Midnight, the windows of the homes unlit. Elm branches sway in a warm breeze. Leaves rustle.
I enter a back alley, glance around, scramble over a wooden fence, intent on stealing apples.
Once this was my yard. On a visit, my father noticed the lack of trees and bought the one whose bounty I plan to plunder. Side by side, we planted it, me helping him with the shovel, both of us on our knees tamping down the earth around its roots. Year after year, my daughters and I picked apples, made apple pie, enjoyed the bounty.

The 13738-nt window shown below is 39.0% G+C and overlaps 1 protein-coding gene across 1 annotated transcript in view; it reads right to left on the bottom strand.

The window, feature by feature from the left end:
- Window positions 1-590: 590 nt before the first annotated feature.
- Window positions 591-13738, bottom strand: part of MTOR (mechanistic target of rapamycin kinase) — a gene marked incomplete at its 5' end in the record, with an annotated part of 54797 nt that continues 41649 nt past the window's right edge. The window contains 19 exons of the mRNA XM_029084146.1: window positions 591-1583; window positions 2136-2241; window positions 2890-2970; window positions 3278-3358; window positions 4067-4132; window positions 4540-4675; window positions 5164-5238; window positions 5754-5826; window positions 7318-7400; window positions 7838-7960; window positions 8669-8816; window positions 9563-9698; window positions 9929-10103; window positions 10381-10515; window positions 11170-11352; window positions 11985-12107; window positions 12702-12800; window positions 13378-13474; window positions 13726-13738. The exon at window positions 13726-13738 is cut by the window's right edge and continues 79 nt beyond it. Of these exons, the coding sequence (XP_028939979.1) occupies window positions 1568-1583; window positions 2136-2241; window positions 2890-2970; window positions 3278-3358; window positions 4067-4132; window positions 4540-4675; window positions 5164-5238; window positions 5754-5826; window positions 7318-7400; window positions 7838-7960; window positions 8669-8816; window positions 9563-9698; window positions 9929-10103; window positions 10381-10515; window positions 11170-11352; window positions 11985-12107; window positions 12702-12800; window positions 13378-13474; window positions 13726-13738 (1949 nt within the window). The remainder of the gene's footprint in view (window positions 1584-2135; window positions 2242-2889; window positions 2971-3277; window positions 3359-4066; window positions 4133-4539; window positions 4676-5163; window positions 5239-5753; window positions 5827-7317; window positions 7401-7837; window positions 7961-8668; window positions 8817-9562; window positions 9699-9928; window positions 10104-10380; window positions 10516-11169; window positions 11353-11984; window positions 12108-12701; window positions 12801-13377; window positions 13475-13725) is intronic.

I pick one, bite in. Its sweetness takes me back to my father's backyard – to the times I would climb the tree, pick tart Gravenstein's.He died ten years ago. A year later I sold the house, and while I have fruit trees in my new backyard, it's these apples that are my father's.
Published in Simply Haiku, 5:1 Spring 2007